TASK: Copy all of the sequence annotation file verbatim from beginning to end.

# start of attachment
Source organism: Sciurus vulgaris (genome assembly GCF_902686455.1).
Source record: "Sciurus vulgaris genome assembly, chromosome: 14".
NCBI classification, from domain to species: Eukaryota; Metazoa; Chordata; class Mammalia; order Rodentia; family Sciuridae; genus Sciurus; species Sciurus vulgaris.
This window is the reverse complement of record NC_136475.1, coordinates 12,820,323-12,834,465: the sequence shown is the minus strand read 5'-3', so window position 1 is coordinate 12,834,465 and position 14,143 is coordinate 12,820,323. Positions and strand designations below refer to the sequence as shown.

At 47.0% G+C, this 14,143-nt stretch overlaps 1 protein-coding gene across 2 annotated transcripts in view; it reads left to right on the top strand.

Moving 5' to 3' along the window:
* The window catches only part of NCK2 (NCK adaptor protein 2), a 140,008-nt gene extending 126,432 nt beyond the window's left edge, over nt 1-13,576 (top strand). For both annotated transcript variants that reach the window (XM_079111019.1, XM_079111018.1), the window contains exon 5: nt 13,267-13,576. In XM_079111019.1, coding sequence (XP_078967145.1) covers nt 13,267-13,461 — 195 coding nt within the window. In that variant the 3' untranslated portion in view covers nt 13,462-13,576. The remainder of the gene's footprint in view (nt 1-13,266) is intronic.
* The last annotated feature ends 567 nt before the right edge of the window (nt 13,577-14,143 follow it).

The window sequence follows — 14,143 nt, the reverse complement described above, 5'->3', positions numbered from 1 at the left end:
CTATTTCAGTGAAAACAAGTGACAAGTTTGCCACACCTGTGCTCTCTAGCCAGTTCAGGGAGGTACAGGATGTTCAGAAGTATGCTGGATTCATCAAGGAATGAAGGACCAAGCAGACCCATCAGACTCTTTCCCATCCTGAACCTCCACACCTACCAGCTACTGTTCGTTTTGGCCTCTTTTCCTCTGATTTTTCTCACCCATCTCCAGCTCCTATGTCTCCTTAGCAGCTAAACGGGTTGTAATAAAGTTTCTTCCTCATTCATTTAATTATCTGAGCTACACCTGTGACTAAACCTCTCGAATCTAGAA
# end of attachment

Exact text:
Source organism: Sciurus vulgaris (genome assembly GCF_902686455.1).
Source record: "Sciurus vulgaris genome assembly, chromosome: 14".
NCBI classification, from domain to species: Eukaryota; Metazoa; Chordata; class Mammalia; order Rodentia; family Sciuridae; genus Sciurus; species Sciurus vulgaris.
This window is the reverse complement of record NC_136475.1, coordinates 12,820,323-12,834,465: the sequence shown is the minus strand read 5'-3', so window position 1 is coordinate 12,834,465 and position 14,143 is coordinate 12,820,323. Positions and strand designations below refer to the sequence as shown.

At 47.0% G+C, this 14,143-nt stretch overlaps 1 protein-coding gene across 2 annotated transcripts in view; it reads left to right on the top strand.

Moving 5' to 3' along the window:
* The window catches only part of NCK2 (NCK adaptor protein 2), a 140,008-nt gene extending 126,432 nt beyond the window's left edge, over nt 1-13,576 (top strand). For both annotated transcript variants that reach the window (XM_079111019.1, XM_079111018.1), the window contains exon 5: nt 13,267-13,576. In XM_079111019.1, coding sequence (XP_078967145.1) covers nt 13,267-13,461 — 195 coding nt within the window. In that variant the 3' untranslated portion in view covers nt 13,462-13,576. The remainder of the gene's footprint in view (nt 1-13,266) is intronic.
* The last annotated feature ends 567 nt before the right edge of the window (nt 13,577-14,143 follow it).

The window sequence follows — 14,143 nt, the reverse complement described above, 5'->3', positions numbered from 1 at the left end:
CTATTTCAGTGAAAACAAGTGACAAGTTTGCCACACCTGTGCTCTCTAGCCAGTTCAGGGAGGTACAGGATGTTCAGAAGTATGCTGGATTCATCAAGGAATGAAGGACCAAGCAGACCCATCAGACTCTTTCCCATCCTGAACCTCCACACCTACCAGCTACTGTTCGTTTTGGCCTCTTTTCCTCTGATTTTTCTCACCCATCTCCAGCTCCTATGTCTCCTTAGCAGCTAAACGGGTTGTAATAAAGTTTCTTCCTCATTCATTTAATTATCTGAGCTACACCTGTGACTAAACCTCTCGAATCTAGAA